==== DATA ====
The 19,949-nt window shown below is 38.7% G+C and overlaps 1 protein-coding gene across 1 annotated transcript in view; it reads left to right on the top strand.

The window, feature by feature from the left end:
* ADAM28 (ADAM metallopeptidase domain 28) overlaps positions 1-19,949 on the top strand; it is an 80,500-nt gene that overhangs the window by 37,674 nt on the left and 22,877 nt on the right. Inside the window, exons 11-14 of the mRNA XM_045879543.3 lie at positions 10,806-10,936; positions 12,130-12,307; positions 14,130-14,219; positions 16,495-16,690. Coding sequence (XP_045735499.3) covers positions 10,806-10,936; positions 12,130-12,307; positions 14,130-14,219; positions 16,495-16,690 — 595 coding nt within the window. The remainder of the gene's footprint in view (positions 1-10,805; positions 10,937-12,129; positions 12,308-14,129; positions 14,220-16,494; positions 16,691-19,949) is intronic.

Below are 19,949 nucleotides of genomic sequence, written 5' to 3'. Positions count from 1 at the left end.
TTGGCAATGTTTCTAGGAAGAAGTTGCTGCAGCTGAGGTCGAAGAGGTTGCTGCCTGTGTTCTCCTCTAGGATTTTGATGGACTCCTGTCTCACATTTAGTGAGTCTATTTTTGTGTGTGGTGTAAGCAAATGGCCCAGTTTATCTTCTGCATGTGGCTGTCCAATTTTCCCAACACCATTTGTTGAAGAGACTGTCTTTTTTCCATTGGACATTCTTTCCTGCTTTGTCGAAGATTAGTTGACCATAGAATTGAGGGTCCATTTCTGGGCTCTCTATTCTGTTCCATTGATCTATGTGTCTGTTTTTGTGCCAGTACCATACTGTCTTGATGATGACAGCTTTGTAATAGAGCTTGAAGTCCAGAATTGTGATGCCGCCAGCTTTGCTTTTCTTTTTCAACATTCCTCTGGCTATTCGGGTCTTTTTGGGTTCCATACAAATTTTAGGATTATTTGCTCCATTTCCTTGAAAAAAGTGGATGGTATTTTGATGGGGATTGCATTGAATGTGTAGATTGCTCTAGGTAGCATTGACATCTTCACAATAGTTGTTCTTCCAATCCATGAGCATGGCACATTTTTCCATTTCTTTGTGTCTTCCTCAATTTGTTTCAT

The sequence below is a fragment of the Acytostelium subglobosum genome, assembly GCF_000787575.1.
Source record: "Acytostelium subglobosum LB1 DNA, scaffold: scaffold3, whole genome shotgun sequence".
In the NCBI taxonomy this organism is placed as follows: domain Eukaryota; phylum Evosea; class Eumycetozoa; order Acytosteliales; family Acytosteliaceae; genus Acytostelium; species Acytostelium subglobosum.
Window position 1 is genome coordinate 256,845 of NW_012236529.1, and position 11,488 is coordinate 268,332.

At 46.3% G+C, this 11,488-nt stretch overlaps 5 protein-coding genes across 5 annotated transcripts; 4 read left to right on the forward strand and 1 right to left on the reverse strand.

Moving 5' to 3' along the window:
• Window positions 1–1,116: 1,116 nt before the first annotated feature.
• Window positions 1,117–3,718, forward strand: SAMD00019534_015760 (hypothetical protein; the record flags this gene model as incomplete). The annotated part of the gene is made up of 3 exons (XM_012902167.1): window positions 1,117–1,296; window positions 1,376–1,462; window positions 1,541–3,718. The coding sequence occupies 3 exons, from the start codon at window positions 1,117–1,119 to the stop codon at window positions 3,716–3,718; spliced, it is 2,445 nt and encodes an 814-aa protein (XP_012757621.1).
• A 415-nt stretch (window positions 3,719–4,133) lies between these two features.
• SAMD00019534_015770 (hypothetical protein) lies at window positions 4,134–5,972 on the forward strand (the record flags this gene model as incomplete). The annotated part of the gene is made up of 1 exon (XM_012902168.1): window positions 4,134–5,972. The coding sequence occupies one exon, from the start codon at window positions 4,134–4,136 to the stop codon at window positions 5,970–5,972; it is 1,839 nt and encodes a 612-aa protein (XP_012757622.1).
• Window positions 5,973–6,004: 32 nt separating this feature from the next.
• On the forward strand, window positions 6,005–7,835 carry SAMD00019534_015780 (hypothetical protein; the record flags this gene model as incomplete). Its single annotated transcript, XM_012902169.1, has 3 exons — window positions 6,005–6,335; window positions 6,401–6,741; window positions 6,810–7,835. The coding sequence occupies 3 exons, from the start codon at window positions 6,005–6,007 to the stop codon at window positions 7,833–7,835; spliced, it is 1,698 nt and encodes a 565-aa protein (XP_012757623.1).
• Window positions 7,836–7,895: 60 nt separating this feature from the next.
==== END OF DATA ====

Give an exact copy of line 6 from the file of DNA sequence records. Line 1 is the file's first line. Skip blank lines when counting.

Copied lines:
The sequence below is a fragment of the Acytostelium subglobosum genome, assembly GCF_000787575.1.